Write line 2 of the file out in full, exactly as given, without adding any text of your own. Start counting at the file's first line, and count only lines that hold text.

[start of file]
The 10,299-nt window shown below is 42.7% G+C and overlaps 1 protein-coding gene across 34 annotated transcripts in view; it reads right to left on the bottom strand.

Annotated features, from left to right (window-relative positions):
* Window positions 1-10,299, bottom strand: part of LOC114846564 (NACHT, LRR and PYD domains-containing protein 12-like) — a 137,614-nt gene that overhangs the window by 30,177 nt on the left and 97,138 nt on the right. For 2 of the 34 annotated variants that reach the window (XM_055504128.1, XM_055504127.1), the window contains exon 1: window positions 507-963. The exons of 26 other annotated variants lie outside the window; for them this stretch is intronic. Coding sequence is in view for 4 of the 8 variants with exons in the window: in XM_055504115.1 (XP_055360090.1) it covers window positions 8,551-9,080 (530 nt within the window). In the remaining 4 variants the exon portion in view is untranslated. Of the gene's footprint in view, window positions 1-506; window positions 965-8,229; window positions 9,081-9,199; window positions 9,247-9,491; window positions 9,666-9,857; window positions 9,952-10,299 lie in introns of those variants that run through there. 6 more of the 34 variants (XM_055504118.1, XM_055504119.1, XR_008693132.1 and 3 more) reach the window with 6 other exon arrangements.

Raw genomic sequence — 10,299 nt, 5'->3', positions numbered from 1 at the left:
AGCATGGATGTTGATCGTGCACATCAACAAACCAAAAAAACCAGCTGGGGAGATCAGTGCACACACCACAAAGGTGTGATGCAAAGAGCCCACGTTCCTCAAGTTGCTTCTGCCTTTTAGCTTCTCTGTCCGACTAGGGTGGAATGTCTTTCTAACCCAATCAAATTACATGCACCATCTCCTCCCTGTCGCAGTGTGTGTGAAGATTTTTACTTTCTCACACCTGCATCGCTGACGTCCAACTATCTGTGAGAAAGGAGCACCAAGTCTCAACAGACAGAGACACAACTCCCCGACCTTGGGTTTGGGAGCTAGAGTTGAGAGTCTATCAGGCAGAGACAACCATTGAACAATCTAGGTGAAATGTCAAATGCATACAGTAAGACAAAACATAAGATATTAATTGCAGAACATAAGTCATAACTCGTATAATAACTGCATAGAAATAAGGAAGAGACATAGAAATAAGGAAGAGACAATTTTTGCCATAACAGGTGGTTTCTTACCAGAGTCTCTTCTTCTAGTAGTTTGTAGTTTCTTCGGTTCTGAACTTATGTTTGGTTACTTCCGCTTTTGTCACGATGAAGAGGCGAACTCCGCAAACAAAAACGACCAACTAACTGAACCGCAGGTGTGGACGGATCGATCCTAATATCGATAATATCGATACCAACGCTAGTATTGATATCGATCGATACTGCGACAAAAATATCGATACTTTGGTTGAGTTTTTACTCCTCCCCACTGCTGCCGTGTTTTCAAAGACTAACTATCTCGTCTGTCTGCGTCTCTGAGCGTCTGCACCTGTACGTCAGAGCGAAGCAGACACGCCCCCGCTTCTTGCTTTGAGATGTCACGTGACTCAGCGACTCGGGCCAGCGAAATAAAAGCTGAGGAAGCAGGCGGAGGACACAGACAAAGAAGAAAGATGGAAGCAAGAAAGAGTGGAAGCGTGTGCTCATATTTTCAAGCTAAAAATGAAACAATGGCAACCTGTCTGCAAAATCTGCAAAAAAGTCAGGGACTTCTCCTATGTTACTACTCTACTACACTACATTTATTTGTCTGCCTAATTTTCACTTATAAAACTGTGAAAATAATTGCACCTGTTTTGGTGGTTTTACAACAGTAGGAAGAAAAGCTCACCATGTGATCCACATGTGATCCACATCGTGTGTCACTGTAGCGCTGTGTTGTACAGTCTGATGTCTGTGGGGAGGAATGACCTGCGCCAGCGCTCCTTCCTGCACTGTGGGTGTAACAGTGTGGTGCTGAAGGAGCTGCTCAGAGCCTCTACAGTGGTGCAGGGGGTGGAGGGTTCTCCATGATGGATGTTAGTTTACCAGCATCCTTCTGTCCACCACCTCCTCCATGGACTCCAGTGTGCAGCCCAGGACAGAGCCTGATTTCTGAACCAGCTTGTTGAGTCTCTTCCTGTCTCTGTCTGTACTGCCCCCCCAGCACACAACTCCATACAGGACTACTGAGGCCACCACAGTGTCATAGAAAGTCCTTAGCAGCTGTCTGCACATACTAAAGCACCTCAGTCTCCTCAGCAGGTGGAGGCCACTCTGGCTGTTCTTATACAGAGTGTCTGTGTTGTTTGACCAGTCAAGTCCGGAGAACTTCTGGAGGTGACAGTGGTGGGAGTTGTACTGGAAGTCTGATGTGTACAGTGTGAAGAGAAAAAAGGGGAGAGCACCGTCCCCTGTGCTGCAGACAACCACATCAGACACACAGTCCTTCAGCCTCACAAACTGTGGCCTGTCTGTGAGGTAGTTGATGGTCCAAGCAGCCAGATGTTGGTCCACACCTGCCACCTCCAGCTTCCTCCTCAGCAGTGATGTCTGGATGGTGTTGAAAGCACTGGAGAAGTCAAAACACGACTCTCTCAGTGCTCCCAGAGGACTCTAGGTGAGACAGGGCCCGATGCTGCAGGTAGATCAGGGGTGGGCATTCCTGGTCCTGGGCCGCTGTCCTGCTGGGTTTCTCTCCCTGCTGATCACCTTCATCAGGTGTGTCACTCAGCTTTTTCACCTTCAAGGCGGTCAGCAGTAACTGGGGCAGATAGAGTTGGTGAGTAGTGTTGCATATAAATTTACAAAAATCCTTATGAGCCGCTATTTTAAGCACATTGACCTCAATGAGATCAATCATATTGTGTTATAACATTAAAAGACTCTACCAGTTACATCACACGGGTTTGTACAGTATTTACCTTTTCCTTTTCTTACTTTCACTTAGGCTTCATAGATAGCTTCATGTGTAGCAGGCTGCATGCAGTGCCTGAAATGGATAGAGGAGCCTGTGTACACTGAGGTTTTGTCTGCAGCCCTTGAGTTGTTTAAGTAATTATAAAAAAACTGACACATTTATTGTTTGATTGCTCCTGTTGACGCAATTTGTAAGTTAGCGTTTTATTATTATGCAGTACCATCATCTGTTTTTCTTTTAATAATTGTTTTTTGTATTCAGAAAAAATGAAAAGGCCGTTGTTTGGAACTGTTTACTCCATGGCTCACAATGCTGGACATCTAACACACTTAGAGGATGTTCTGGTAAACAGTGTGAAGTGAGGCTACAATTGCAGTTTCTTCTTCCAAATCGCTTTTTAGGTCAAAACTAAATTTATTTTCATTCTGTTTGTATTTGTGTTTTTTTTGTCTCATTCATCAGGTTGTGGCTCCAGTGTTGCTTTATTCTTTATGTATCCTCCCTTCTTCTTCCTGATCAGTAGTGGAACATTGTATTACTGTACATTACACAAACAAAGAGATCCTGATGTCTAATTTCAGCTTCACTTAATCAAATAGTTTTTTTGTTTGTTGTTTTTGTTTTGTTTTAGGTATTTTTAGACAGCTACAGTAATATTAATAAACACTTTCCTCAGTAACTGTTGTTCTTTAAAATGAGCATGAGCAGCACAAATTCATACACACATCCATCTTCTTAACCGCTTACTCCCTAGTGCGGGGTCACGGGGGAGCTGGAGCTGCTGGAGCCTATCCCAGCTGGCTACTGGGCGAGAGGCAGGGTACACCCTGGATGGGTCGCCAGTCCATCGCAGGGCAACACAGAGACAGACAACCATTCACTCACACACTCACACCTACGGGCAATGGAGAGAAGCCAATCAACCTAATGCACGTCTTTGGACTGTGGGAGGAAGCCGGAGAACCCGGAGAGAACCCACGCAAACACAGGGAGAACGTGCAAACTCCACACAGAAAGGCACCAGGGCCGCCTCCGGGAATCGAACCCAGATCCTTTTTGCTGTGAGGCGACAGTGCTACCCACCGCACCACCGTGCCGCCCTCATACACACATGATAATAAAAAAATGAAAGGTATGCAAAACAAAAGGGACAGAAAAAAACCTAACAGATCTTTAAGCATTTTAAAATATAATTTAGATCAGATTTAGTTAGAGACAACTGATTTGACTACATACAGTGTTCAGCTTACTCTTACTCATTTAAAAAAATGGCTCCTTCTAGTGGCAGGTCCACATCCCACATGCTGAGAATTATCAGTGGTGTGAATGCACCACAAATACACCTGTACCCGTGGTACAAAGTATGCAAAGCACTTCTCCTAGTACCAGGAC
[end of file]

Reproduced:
Annotated features, from left to right (window-relative positions):